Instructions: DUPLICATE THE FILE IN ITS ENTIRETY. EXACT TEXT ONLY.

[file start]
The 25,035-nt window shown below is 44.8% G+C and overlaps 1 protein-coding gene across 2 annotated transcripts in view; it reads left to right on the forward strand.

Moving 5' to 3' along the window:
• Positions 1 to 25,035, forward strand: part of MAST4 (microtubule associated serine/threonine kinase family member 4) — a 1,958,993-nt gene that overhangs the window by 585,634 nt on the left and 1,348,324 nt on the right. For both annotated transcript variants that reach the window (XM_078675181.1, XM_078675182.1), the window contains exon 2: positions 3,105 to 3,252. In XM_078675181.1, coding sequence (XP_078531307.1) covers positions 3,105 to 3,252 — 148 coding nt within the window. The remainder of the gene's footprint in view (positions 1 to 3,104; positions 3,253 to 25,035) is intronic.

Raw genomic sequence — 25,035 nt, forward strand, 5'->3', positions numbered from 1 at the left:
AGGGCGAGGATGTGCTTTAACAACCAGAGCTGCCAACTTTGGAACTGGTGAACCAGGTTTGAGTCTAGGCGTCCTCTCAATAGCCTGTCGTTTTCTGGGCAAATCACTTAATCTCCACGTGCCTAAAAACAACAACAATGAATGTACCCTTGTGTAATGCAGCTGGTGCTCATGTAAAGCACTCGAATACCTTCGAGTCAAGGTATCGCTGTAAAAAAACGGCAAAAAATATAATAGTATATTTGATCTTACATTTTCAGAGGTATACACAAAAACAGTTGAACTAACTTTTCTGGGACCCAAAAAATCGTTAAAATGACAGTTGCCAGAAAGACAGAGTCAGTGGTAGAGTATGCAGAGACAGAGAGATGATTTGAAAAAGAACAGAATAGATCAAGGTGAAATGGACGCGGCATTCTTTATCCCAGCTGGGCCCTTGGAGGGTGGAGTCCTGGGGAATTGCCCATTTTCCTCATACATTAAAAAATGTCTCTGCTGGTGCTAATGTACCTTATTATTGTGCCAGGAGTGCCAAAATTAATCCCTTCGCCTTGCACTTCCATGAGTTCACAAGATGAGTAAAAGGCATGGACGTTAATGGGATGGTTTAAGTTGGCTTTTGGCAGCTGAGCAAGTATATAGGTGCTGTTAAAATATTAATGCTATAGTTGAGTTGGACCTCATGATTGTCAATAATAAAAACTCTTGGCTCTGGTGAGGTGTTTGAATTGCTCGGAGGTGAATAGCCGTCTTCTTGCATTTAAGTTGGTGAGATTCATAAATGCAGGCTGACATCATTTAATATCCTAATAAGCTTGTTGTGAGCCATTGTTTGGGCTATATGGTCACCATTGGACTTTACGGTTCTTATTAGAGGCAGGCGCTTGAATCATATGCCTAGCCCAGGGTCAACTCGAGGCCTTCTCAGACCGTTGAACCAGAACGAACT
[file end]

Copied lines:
The 25,035-nt window shown below is 44.8% G+C and overlaps 1 protein-coding gene across 2 annotated transcripts in view; it reads left to right on the forward strand.

Moving 5' to 3' along the window:
• Positions 1 to 25,035, forward strand: part of MAST4 (microtubule associated serine/threonine kinase family member 4) — a 1,958,993-nt gene that overhangs the window by 585,634 nt on the left and 1,348,324 nt on the right. For both annotated transcript variants that reach the window (XM_078675181.1, XM_078675182.1), the window contains exon 2: positions 3,105 to 3,252. In XM_078675181.1, coding sequence (XP_078531307.1) covers positions 3,105 to 3,252 — 148 coding nt within the window. The remainder of the gene's footprint in view (positions 1 to 3,104; positions 3,253 to 25,035) is intronic.

Raw genomic sequence — 25,035 nt, forward strand, 5'->3', positions numbered from 1 at the left:
AGGGCGAGGATGTGCTTTAACAACCAGAGCTGCCAACTTTGGAACTGGTGAACCAGGTTTGAGTCTAGGCGTCCTCTCAATAGCCTGTCGTTTTCTGGGCAAATCACTTAATCTCCACGTGCCTAAAAACAACAACAATGAATGTACCCTTGTGTAATGCAGCTGGTGCTCATGTAAAGCACTCGAATACCTTCGAGTCAAGGTATCGCTGTAAAAAAACGGCAAAAAATATAATAGTATATTTGATCTTACATTTTCAGAGGTATACACAAAAACAGTTGAACTAACTTTTCTGGGACCCAAAAAATCGTTAAAATGACAGTTGCCAGAAAGACAGAGTCAGTGGTAGAGTATGCAGAGACAGAGAGATGATTTGAAAAAGAACAGAATAGATCAAGGTGAAATGGACGCGGCATTCTTTATCCCAGCTGGGCCCTTGGAGGGTGGAGTCCTGGGGAATTGCCCATTTTCCTCATACATTAAAAAATGTCTCTGCTGGTGCTAATGTACCTTATTATTGTGCCAGGAGTGCCAAAATTAATCCCTTCGCCTTGCACTTCCATGAGTTCACAAGATGAGTAAAAGGCATGGACGTTAATGGGATGGTTTAAGTTGGCTTTTGGCAGCTGAGCAAGTATATAGGTGCTGTTAAAATATTAATGCTATAGTTGAGTTGGACCTCATGATTGTCAATAATAAAAACTCTTGGCTCTGGTGAGGTGTTTGAATTGCTCGGAGGTGAATAGCCGTCTTCTTGCATTTAAGTTGGTGAGATTCATAAATGCAGGCTGACATCATTTAATATCCTAATAAGCTTGTTGTGAGCCATTGTTTGGGCTATATGGTCACCATTGGACTTTACGGTTCTTATTAGAGGCAGGCGCTTGAATCATATGCCTAGCCCAGGGTCAACTCGAGGCCTTCTCAGACCGTTGAACCAGAACGAACT